Focused discussion on the duration of maintenance avelumab for metastatic urothelial carcinoma and considerations for switching therapy.
Peter H. O’Donnell, MD, PhD: We’re going to do the next audience poll question, which is question No. 6. We talked a little about this with the panelists earlier: how long do you do maintenance? Is it a fixed period of time? Dr Campbell was talking about 2 years as possibly a landmark. Or do you give it indefinitely until the patient progresses or has unacceptable toxicity? One or the other for the audience.
We’re getting responses coming in. Very interesting. We’re getting pretty close to 50/50 for folks saying they use it for some set period of time vs indefinitely. We also saw that in some of the comments of the panelists. Just to put a bow on this question, Cora, do you have a response to how the audience feels about this question?
Cora N. Sternberg, MD: The audience is responding from their hearts because they don’t really know and we don’t know. The study was designed to continue until patients progressed. That’s the way the study was designed. Having said that, if you have a patient who’s been on management for 2 years in CR [complete response] and they’re sick and tired of coming in every 2 weeks I don’t really think there’s anything wrong with stopping and seeing what happens. We don’t know that from the study. That’s clinical practice and what we’ll decide to do.
Peter H. O’Donnell, MD, PhD: I’ve got 2 more questions before we move on from this maintenance debate. Shilpa, I’ll ask you. If a patient progressed on the maintenance avelumab, so they’re on avelumab—say, for 9 months—and then the scan shows disease progression; would you think that immunotherapy is out as a future option, or would you ever go back to treating that patient with different immunotherapy? Could they get pembrolizumab, for example?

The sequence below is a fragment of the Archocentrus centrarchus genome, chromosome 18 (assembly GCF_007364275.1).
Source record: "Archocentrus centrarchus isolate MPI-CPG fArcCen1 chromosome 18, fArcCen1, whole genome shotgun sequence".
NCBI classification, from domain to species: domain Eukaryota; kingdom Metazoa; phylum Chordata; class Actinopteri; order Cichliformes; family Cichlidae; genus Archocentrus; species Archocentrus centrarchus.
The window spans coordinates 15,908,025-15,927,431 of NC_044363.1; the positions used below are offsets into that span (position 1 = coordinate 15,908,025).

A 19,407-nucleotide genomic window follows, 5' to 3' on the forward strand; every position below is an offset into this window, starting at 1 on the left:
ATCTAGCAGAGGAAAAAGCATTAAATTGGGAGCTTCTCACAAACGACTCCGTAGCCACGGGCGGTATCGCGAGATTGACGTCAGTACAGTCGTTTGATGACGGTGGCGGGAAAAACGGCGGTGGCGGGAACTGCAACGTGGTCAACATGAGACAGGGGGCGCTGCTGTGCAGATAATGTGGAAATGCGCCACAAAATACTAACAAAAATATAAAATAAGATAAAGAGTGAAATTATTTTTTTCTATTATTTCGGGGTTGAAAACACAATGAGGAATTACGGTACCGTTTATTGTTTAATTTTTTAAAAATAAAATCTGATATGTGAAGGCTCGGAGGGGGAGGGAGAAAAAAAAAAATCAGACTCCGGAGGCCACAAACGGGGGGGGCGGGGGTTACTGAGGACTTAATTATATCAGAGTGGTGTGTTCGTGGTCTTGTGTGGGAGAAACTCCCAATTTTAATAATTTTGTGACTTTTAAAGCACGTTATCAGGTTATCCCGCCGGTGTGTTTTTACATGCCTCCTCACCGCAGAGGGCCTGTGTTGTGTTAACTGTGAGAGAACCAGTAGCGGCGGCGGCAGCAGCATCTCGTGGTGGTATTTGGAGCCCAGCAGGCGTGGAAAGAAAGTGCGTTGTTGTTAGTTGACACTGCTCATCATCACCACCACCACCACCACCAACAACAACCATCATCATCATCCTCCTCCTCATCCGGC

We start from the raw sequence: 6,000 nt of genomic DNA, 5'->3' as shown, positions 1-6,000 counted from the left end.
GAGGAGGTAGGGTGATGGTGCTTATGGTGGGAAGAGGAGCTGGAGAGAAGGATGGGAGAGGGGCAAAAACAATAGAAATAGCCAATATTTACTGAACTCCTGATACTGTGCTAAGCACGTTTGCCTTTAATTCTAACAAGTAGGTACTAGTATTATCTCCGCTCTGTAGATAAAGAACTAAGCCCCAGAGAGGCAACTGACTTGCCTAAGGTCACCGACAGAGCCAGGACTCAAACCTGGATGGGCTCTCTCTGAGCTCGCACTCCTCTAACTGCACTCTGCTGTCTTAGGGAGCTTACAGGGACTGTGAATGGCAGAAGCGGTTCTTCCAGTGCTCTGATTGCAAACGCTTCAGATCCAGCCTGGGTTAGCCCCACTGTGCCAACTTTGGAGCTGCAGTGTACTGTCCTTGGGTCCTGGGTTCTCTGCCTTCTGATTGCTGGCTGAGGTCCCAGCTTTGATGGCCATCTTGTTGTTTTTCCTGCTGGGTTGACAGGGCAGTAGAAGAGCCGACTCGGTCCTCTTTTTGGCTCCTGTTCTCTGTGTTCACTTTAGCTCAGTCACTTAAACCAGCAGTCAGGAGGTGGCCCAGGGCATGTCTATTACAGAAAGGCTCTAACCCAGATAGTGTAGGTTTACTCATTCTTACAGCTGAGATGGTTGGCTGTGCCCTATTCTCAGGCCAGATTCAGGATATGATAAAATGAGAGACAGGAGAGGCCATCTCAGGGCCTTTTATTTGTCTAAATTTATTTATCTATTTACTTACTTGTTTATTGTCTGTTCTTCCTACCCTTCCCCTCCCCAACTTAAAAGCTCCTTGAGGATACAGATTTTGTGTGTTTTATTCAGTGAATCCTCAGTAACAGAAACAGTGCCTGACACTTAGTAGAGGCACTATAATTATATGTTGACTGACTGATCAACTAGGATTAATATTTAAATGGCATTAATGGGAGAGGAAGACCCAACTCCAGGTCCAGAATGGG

Shilpa Gupta, MD: That’s a great question, but we don’t know the answer. If they’ve been on avelumab and progressed, I wouldn’t be keen to switch the immunotherapy agent and would rather use an antibody-drug conjugant like enfortumab vedotin. There are several trials going on about rechallenging the immunotherapy and another combination after they progress. We’ll learn from those studies, but I usually don’t switch immunotherapy agents.
Peter H. O’Donnell, MD, PhD: Great. Matthew, do you want to comment? Do you feel differently?
Matthew T. Campbell, MD, MS: I feel the same. I hope we’re going to try to answer that question. This landscape is changing so quickly. Some of the clinical trials that get started in this space are going to be hard to potentially get the readout on while everything is changing in the client setting. I completely agree. If you progress on avelumab, it’s probably not a strong move, to move back to a single-agent like PP1 or PD-L1.
Peter H. O’Donnell, MD, PhD: Yes, we’ve got all these other drugs that we get to introduce.
Transcript edited for clarity.